Testing the fabric: prescribing female dress in Australian early living-wage cases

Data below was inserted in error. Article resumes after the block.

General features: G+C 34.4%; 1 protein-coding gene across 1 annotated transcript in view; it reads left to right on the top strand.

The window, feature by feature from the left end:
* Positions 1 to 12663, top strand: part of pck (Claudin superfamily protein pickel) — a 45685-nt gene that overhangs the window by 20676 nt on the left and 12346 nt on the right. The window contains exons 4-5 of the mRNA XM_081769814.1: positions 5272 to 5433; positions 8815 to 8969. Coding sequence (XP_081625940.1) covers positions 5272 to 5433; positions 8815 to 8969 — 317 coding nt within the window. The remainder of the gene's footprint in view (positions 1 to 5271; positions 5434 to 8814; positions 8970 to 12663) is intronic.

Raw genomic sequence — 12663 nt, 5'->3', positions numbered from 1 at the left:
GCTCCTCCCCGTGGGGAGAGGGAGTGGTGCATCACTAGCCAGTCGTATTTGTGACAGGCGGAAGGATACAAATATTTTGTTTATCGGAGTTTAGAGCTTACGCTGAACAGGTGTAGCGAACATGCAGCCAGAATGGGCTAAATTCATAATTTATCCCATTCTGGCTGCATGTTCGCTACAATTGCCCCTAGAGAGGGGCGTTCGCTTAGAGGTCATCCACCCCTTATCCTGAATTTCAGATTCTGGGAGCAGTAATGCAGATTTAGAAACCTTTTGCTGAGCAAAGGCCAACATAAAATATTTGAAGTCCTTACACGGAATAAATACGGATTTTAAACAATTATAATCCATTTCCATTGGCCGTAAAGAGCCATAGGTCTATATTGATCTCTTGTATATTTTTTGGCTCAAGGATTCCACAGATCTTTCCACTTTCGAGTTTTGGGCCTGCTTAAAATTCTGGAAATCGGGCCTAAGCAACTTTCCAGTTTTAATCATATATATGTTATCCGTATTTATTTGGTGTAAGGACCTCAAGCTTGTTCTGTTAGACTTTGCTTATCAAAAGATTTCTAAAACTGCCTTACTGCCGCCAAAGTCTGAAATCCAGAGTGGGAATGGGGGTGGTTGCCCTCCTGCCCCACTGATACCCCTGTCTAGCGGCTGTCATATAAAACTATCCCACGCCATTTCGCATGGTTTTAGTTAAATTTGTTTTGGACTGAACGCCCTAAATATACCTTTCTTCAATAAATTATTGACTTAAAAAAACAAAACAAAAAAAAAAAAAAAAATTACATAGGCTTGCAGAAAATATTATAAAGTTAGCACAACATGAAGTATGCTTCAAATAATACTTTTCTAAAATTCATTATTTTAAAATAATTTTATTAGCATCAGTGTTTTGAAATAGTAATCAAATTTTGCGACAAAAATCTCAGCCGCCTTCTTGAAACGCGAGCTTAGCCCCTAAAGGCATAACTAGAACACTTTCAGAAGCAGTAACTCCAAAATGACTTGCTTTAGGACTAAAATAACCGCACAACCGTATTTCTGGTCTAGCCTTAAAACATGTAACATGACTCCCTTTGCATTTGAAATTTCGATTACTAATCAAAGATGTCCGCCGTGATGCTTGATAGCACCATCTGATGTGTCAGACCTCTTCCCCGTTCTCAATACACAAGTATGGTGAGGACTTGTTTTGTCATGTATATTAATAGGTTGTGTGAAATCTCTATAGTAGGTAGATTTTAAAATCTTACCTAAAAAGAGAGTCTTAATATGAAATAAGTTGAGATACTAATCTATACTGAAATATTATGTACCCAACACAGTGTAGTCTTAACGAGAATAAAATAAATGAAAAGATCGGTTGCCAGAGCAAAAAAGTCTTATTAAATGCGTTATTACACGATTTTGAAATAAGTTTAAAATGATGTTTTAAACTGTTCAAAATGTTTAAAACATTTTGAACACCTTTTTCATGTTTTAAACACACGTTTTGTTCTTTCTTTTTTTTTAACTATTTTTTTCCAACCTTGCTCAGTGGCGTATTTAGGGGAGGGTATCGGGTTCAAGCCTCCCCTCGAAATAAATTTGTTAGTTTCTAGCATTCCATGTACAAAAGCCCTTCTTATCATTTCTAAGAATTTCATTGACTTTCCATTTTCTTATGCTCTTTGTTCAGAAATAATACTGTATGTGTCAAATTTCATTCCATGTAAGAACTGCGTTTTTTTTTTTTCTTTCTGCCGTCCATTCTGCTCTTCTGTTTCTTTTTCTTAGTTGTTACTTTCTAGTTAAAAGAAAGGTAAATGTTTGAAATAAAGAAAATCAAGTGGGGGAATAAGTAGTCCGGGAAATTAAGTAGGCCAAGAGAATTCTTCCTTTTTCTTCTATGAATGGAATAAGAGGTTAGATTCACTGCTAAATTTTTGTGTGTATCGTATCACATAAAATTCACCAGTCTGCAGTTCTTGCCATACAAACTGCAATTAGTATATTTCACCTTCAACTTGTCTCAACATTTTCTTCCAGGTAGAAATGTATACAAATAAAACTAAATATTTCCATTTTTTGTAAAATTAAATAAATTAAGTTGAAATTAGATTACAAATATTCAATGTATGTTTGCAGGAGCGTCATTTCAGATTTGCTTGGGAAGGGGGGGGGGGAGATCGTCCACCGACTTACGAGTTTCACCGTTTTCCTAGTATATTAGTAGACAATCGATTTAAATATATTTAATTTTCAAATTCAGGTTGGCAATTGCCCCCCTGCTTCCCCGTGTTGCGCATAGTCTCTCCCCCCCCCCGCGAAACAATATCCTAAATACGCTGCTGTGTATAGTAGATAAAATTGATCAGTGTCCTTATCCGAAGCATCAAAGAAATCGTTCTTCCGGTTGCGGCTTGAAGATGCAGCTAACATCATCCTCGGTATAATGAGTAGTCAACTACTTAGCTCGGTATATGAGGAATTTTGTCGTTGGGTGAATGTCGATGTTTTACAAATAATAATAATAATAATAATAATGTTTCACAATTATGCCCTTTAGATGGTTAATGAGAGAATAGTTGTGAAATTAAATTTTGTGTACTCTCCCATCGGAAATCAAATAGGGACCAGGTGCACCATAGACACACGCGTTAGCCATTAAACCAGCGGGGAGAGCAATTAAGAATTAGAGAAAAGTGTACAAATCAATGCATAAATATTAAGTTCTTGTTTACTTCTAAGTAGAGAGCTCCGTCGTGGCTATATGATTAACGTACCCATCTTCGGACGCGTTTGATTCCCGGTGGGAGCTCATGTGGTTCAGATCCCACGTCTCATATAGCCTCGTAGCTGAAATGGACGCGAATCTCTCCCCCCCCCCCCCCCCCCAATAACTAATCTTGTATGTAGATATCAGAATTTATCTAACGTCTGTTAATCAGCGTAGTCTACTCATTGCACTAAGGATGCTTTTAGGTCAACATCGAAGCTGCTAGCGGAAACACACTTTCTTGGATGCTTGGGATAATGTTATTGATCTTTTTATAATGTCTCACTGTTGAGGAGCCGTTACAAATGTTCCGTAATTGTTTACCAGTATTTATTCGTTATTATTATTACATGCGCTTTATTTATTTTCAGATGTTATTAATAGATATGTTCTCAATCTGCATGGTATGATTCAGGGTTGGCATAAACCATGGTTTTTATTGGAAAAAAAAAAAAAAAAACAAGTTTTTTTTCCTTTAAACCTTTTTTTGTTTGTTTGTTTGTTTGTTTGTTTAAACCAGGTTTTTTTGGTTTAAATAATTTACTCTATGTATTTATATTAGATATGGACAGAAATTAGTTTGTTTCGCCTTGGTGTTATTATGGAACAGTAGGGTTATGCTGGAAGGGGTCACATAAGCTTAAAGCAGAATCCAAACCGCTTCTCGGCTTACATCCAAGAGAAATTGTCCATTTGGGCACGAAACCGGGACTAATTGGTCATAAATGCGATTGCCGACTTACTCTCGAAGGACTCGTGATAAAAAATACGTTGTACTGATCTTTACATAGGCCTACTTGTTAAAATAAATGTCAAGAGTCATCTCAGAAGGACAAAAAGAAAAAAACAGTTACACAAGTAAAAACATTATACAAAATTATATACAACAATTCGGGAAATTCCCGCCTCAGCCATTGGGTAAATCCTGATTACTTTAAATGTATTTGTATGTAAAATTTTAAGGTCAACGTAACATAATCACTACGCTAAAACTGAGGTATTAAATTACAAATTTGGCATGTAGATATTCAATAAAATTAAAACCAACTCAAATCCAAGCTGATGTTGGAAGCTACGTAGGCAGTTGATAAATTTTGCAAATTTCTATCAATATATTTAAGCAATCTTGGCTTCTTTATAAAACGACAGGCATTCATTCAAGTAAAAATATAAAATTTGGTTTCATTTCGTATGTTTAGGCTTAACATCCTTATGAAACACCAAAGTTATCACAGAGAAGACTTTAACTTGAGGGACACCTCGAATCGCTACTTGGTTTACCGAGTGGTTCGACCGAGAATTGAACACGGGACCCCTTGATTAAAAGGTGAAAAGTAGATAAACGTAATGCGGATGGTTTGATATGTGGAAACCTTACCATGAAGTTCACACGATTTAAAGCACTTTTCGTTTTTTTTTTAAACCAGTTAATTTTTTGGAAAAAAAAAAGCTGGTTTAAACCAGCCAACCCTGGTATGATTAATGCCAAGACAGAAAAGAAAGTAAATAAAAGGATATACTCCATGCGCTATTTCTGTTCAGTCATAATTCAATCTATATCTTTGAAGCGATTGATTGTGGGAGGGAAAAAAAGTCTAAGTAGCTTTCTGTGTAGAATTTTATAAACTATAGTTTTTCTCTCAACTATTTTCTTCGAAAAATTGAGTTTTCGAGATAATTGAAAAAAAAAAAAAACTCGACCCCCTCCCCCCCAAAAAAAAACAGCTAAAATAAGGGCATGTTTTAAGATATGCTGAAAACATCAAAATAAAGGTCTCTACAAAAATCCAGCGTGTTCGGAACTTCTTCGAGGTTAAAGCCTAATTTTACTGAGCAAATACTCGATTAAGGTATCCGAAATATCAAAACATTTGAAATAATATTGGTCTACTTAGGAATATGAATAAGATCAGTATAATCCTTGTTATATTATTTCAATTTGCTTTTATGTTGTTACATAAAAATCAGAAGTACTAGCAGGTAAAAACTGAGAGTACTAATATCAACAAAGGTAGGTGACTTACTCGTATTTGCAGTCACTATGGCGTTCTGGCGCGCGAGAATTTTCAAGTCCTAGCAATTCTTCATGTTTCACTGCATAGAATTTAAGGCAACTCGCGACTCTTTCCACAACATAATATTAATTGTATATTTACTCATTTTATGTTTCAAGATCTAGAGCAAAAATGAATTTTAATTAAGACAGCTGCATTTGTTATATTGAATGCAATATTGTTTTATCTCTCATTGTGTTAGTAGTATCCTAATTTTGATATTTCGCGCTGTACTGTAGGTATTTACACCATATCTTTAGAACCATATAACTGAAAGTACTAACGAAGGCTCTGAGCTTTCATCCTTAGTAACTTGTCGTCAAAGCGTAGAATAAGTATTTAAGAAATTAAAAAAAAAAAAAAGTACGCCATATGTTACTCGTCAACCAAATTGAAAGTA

In the first two decades after the creation of the Federation of Australia in 1901 Justice Henry Bournes Higgins and his fellow Arbitration Court and Board of Trade judges used the contestation over dress in female living-wage cases to reinforce male hegemony via discrimination towards female workers and to set prescriptive sumptuary standards of dress for them. This article illustrates how these judicial officers embraced the same type of objectives embodied in earlier sumptuary codes when they adopted a new legal and social role as arbiters of taste and normative 'appropriateness' in female dress. As men of authority and power, they positioned themselves to decide gendered questions such as what represented a reasonable amount for female factory workers to spend on their clothes.
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